In statistics and biostatistics, the creation of binary indicators is a very useful practice.

• They can be useful predictor variables in statistical models.
• They can reduce the amount of memory required to store the data set.
• They can treat a categorical covariate as a continuous covariate in regression, which has certain mathematical conveniences.

However, the creation of indicator variables can be a long, tedious, and error-prone process.  This is especially true if there are many categorical variables, or if a categorical variable has many categories.  In this tutorial, I will show an easy and efficient way to create indicator variables in SAS.  I learned this technique from SAS usage note #23217: Saving the coded design matrix of a model to a data set.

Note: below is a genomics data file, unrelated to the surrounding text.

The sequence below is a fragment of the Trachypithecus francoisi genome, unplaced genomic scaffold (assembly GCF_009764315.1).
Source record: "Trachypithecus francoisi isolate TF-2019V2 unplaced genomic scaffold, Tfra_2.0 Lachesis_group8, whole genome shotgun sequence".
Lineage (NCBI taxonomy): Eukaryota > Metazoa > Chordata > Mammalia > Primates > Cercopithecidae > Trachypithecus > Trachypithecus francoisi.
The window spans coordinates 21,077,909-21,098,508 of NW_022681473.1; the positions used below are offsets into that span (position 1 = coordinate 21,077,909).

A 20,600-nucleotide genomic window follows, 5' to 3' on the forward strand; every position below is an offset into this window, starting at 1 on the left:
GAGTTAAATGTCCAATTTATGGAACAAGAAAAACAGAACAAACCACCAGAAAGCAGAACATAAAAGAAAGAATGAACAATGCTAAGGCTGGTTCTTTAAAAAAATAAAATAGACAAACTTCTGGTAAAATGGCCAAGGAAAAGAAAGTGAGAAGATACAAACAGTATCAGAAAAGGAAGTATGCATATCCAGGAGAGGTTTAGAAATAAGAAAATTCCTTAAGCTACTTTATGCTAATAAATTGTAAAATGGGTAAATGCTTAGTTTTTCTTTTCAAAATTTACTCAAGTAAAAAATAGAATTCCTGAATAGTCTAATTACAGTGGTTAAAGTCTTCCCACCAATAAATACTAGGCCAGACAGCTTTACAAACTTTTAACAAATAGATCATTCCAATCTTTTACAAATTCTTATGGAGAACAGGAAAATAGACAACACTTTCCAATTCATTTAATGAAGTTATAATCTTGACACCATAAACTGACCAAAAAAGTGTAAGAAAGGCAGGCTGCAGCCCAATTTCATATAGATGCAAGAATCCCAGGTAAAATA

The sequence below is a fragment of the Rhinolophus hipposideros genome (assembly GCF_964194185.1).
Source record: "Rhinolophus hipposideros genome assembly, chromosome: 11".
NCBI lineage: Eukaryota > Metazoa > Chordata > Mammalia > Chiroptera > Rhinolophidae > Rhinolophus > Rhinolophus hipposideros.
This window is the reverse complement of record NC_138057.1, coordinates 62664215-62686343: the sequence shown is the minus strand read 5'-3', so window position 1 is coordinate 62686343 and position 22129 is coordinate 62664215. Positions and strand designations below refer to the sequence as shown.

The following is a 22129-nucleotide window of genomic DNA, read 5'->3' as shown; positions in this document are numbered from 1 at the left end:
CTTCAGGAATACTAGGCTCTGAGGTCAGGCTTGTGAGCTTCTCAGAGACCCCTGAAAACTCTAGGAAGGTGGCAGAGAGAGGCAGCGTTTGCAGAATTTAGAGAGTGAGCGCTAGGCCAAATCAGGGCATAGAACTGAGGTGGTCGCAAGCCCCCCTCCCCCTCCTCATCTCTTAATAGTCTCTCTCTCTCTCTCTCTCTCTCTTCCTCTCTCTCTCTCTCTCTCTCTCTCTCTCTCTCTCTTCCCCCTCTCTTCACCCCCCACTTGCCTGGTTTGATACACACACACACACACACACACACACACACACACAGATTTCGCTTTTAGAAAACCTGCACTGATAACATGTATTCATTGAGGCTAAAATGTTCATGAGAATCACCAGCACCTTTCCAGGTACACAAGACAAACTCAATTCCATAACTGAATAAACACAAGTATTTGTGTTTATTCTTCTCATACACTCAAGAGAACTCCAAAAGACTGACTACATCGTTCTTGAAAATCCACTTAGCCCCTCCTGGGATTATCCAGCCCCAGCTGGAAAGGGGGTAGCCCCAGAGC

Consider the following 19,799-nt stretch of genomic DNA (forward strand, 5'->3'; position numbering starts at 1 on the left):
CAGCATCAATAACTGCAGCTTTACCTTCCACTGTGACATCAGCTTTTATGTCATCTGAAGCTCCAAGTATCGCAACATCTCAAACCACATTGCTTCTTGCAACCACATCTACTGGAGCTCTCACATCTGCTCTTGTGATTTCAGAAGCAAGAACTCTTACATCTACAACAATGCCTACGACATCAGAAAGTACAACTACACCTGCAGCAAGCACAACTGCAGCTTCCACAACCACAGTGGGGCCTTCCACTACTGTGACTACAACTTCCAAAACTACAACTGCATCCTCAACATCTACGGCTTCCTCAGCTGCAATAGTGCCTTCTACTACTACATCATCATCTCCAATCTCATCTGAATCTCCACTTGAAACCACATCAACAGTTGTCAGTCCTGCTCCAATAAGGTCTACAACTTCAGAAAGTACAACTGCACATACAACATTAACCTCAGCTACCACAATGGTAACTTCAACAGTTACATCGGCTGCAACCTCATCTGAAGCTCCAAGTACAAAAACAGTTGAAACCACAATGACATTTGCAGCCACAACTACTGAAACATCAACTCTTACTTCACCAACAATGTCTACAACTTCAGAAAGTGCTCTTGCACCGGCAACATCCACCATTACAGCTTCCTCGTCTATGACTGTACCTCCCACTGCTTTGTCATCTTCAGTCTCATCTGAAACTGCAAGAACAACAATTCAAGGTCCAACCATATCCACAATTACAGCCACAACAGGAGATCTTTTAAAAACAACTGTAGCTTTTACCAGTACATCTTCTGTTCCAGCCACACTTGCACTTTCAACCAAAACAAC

#### The Example Data Set

Let’s consider the PRDSAL2 data set that is built into the SASHELP library.  Here are the first 5 observations; due to a width constraint, I will show the first 5 columns and the last 6 columns separately.  (I encourage you to view this data set using PROC PRINT in SAS by yourself.)

COUNTRY STATE COUNTY ACTUAL PREDICT
U.S.A. California $987.36$692.24
U.S.A. California $1,782.96$568.48
U.S.A. California $32.64$16.32
U.S.A. California $1,825.12$756.16
U.S.A. California $750.72$723.52

PRODTYPE PRODUCT YEAR QUARTER MONTH MONYR
FURNITURE SOFA 1995 1 Jan JAN95
FURNITURE SOFA 1995 1 Feb FEB95
FURNITURE SOFA 1995 1 Mar MAR95
FURNITURE SOFA 1995 2 Apr APR95
FURNITURE SOFA 1995 2 May MAY95

## Arnab Chakraborty on Bayes’ Theorem – The Central Equilibrium – Episode 3

Arnab Chakraborty kindly came to my new talk show, “The Central Equilibrium”, to talk about Bayes’ theorem.  He introduced the concept of conditional probability, stated Bayes’ theorem in its simple and general forms, and showed an example of how to use it in a calculation.